Herald Journal - Enterprise Dispatch - Delano Herald Journal
Delano Public Schools’ proposed tax levy going down
Oct. 3, 2011

By Ryan Gueningsman
Managing Editor

DELANO, MN – Delano School Board’s proposed tax levy for 2011 payable in 2012 shows a 5.4 percent, or $264,183, decrease from last year.

Superintendent Dr. John Sweet and Business Manager Mary Reeder discussed the levy with the school board at its meeting last Monday.

Sweet said a big reason for the decrease is that enrollment is slightly down, and he also said the tax base has been reduced. He said last year’s was a decrease of 9.7 percent from the year prior, and said over the last two years, a 15.5 percent decrease will be realized. Sweet also said the pay-off of some bonds has helped, and also the levies will be down in health and safety and operating capital.

“As a taxpayer, it’s good to see it’s going down,” Board Chairman Peter Brasket said.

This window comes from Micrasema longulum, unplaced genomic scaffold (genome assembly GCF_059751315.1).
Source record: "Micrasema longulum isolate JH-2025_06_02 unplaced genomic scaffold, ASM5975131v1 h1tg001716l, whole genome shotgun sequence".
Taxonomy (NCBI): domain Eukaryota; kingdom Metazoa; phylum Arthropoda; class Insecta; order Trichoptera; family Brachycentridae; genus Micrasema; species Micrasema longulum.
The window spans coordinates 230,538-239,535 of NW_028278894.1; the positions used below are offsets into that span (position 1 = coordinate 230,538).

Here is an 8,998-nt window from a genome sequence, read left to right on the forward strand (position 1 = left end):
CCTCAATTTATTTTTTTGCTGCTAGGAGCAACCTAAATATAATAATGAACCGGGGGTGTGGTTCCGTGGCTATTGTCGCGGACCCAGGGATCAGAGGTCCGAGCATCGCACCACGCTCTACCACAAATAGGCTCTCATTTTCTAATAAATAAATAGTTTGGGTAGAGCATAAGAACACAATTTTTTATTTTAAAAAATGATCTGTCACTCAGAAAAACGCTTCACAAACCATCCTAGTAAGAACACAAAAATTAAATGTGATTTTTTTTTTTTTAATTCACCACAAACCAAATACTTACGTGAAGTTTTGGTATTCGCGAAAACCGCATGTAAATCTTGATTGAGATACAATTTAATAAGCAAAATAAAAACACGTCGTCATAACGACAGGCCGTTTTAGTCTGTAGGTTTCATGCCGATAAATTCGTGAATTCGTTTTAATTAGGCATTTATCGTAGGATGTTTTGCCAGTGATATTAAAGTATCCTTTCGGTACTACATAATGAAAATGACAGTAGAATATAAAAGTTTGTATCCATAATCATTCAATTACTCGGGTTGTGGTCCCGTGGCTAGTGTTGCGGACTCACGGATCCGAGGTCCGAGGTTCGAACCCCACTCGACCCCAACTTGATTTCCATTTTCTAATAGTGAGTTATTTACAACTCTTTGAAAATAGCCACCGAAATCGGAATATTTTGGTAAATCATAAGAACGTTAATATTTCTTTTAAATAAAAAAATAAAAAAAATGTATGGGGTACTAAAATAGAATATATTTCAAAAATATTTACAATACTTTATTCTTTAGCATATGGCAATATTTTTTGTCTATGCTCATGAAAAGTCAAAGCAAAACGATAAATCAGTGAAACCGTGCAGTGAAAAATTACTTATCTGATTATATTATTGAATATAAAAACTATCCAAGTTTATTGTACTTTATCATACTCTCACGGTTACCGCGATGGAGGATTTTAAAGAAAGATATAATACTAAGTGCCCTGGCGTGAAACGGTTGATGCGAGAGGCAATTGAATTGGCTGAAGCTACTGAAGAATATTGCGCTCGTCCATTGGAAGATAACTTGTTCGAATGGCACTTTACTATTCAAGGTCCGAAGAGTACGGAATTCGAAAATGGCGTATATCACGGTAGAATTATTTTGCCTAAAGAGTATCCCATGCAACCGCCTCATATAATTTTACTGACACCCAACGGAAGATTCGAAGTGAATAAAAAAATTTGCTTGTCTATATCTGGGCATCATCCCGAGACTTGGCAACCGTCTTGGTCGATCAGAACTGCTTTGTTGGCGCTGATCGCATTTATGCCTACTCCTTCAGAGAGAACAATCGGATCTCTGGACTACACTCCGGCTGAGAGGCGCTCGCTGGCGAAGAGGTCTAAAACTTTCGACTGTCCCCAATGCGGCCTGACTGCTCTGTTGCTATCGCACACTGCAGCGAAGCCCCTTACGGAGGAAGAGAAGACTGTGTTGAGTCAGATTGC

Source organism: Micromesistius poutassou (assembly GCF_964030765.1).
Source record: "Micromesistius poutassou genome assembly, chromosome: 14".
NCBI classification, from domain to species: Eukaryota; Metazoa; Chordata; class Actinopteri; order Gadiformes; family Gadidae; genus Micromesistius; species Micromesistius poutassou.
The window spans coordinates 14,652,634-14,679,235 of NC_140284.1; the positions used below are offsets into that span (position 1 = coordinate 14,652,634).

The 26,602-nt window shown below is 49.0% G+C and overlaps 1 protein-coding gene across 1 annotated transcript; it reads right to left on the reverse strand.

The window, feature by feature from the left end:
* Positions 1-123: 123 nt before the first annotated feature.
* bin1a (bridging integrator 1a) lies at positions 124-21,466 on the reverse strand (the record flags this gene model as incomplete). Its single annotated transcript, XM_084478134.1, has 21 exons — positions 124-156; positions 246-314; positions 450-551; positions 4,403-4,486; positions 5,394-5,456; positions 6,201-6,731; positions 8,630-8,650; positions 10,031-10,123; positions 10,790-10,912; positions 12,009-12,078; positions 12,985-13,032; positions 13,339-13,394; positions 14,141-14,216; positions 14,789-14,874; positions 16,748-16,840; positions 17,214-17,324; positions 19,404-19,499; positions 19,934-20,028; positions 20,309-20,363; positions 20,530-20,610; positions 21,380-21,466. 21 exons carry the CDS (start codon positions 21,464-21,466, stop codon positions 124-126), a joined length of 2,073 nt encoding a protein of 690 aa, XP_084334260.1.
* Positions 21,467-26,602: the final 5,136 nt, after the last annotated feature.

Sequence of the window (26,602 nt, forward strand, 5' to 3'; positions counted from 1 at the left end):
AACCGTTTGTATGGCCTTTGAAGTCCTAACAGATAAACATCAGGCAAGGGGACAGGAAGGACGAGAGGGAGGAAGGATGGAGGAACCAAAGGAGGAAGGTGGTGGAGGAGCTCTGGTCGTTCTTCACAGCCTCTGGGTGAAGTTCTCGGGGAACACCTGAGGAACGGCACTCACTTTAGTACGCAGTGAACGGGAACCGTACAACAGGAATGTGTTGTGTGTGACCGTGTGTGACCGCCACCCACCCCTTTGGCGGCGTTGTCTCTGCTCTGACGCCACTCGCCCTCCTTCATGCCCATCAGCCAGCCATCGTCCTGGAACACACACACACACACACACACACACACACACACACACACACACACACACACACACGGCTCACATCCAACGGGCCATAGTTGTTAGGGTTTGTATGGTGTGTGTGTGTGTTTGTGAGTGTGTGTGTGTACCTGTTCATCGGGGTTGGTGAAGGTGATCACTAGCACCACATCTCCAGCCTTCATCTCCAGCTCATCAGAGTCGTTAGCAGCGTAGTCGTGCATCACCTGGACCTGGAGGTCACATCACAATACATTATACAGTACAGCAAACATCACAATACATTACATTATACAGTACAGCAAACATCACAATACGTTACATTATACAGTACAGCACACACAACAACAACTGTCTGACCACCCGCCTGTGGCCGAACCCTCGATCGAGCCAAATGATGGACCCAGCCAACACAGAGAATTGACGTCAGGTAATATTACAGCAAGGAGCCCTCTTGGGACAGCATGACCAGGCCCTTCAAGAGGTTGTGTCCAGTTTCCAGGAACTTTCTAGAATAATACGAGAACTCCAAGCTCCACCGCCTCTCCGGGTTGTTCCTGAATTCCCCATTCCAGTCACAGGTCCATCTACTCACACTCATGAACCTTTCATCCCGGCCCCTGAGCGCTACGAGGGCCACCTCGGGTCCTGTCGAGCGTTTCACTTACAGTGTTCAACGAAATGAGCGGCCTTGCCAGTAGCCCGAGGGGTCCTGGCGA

The proposed tax levy payable 2012 is set at $4,623,264, down from $4,887,448 from the levy payable in 2011.

A hearing will take place Monday, Dec. 19 on the tax levy as part of the regular school board meeting. More details will be provided at that time, when the levy and budget will be discussed.

‘Why schools need voter-approved operating levies’

Delano Public Schools is part of a 61-district coalition called Schools for Equity in Education (SEE), and heard a presentation at its meeting from Deb Griffiths, the director of communications and community outreach of SEE.

Griffiths said SEE is primarily made up of districts across the state that typically receive the lowest in state aid. She said the organization’s primary focuses are working toward equal access to a high-quality education regardless of where they live, along with pushing for legislation that ensures equitable distribution of school resources.

She said holding elected officials accountable and creating an educated and engaged community are also priorities.

She reviewed the text from the state constitution regarding education funding, and also reviewed how the state funds education, the 2001 property tax reform, and how the funding formula is calculated.

Griffiths said some districts provide all-day kindergarten opportunities “to stay competitive,” though they do not receive full funding for this from the state.

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